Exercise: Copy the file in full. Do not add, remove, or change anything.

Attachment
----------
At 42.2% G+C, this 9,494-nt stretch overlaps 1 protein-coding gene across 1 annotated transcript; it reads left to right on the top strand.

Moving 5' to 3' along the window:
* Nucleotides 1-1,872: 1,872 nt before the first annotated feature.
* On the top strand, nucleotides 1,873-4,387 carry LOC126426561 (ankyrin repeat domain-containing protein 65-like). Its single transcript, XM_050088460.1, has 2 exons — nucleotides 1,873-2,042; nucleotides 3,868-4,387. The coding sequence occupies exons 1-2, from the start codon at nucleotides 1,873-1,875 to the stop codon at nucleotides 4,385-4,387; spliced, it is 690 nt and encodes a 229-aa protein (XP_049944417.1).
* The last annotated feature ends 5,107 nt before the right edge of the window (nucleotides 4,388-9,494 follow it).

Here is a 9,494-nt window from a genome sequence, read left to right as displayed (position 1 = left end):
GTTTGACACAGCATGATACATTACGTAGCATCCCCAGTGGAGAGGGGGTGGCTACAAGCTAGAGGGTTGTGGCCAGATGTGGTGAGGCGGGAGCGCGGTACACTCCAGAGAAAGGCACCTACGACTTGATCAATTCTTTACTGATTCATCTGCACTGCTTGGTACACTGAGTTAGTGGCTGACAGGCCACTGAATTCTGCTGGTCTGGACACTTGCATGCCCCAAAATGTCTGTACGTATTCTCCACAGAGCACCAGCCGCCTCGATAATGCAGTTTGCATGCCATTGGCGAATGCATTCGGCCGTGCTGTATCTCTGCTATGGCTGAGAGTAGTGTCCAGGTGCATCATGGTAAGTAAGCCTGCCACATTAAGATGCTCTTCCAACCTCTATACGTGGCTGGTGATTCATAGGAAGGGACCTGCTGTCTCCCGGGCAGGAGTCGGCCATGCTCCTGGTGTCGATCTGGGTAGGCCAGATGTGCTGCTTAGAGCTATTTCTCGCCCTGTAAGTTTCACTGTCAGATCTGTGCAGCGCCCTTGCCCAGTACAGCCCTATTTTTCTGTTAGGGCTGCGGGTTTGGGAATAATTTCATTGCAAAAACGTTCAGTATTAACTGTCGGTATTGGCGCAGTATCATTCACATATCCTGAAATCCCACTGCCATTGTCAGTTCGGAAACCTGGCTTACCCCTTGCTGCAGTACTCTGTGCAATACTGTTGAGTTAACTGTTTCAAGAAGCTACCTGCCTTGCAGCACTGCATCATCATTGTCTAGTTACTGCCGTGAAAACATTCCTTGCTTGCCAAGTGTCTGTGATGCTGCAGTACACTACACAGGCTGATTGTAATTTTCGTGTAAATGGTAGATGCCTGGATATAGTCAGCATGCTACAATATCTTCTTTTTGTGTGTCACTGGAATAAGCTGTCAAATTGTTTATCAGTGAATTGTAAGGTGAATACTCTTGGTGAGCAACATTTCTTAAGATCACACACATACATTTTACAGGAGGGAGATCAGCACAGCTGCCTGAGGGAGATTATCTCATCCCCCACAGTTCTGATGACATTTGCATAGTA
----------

At 42.2% G+C, this 9,494-nt stretch overlaps 1 protein-coding gene across 1 annotated transcript; it reads left to right on the top strand.

Moving 5' to 3' along the window:
* Nucleotides 1-1,872: 1,872 nt before the first annotated feature.
* On the top strand, nucleotides 1,873-4,387 carry LOC126426561 (ankyrin repeat domain-containing protein 65-like). Its single transcript, XM_050088460.1, has 2 exons — nucleotides 1,873-2,042; nucleotides 3,868-4,387. The coding sequence occupies exons 1-2, from the start codon at nucleotides 1,873-1,875 to the stop codon at nucleotides 4,385-4,387; spliced, it is 690 nt and encodes a 229-aa protein (XP_049944417.1).
* The last annotated feature ends 5,107 nt before the right edge of the window (nucleotides 4,388-9,494 follow it).

Here is a 9,494-nt window from a genome sequence, read left to right as displayed (position 1 = left end):
GTTTGACACAGCATGATACATTACGTAGCATCCCCAGTGGAGAGGGGGTGGCTACAAGCTAGAGGGTTGTGGCCAGATGTGGTGAGGCGGGAGCGCGGTACACTCCAGAGAAAGGCACCTACGACTTGATCAATTCTTTACTGATTCATCTGCACTGCTTGGTACACTGAGTTAGTGGCTGACAGGCCACTGAATTCTGCTGGTCTGGACACTTGCATGCCCCAAAATGTCTGTACGTATTCTCCACAGAGCACCAGCCGCCTCGATAATGCAGTTTGCATGCCATTGGCGAATGCATTCGGCCGTGCTGTATCTCTGCTATGGCTGAGAGTAGTGTCCAGGTGCATCATGGTAAGTAAGCCTGCCACATTAAGATGCTCTTCCAACCTCTATACGTGGCTGGTGATTCATAGGAAGGGACCTGCTGTCTCCCGGGCAGGAGTCGGCCATGCTCCTGGTGTCGATCTGGGTAGGCCAGATGTGCTGCTTAGAGCTATTTCTCGCCCTGTAAGTTTCACTGTCAGATCTGTGCAGCGCCCTTGCCCAGTACAGCCCTATTTTTCTGTTAGGGCTGCGGGTTTGGGAATAATTTCATTGCAAAAACGTTCAGTATTAACTGTCGGTATTGGCGCAGTATCATTCACATATCCTGAAATCCCACTGCCATTGTCAGTTCGGAAACCTGGCTTACCCCTTGCTGCAGTACTCTGTGCAATACTGTTGAGTTAACTGTTTCAAGAAGCTACCTGCCTTGCAGCACTGCATCATCATTGTCTAGTTACTGCCGTGAAAACATTCCTTGCTTGCCAAGTGTCTGTGATGCTGCAGTACACTACACAGGCTGATTGTAATTTTCGTGTAAATGGTAGATGCCTGGATATAGTCAGCATGCTACAATATCTTCTTTTTGTGTGTCACTGGAATAAGCTGTCAAATTGTTTATCAGTGAATTGTAAGGTGAATACTCTTGGTGAGCAACATTTCTTAAGATCACACACATACATTTTACAGGAGGGAGATCAGCACAGCTGCCTGAGGGAGATTATCTCATCCCCCACAGTTCTGATGACATTTGCATAGTA